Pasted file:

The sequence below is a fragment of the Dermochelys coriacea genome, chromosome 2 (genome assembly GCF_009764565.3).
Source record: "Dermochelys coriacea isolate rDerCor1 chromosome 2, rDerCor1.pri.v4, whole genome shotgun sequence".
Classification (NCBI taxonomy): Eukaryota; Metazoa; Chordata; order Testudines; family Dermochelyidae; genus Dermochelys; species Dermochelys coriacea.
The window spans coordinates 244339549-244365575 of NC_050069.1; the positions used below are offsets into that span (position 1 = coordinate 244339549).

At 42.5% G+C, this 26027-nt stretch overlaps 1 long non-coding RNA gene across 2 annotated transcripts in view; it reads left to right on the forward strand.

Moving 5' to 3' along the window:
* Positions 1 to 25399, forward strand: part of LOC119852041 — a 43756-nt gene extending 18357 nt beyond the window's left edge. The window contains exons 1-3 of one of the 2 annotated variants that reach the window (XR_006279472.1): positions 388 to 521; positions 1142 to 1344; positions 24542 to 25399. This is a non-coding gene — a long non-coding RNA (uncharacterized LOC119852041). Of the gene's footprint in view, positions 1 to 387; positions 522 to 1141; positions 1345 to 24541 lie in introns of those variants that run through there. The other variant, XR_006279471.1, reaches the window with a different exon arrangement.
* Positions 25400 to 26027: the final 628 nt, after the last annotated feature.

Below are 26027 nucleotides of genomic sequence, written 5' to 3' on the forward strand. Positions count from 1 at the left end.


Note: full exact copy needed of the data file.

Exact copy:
The sequence below is a fragment of the Dermochelys coriacea genome, chromosome 2 (genome assembly GCF_009764565.3).
Source record: "Dermochelys coriacea isolate rDerCor1 chromosome 2, rDerCor1.pri.v4, whole genome shotgun sequence".
Classification (NCBI taxonomy): Eukaryota; Metazoa; Chordata; order Testudines; family Dermochelyidae; genus Dermochelys; species Dermochelys coriacea.
The window spans coordinates 244339549-244365575 of NC_050069.1; the positions used below are offsets into that span (position 1 = coordinate 244339549).

At 42.5% G+C, this 26027-nt stretch overlaps 1 long non-coding RNA gene across 2 annotated transcripts in view; it reads left to right on the forward strand.

Moving 5' to 3' along the window:
* Positions 1 to 25399, forward strand: part of LOC119852041 — a 43756-nt gene extending 18357 nt beyond the window's left edge. The window contains exons 1-3 of one of the 2 annotated variants that reach the window (XR_006279472.1): positions 388 to 521; positions 1142 to 1344; positions 24542 to 25399. This is a non-coding gene — a long non-coding RNA (uncharacterized LOC119852041). Of the gene's footprint in view, positions 1 to 387; positions 522 to 1141; positions 1345 to 24541 lie in introns of those variants that run through there. The other variant, XR_006279471.1, reaches the window with a different exon arrangement.
* Positions 25400 to 26027: the final 628 nt, after the last annotated feature.

Below are 26027 nucleotides of genomic sequence, written 5' to 3' on the forward strand. Positions count from 1 at the left end.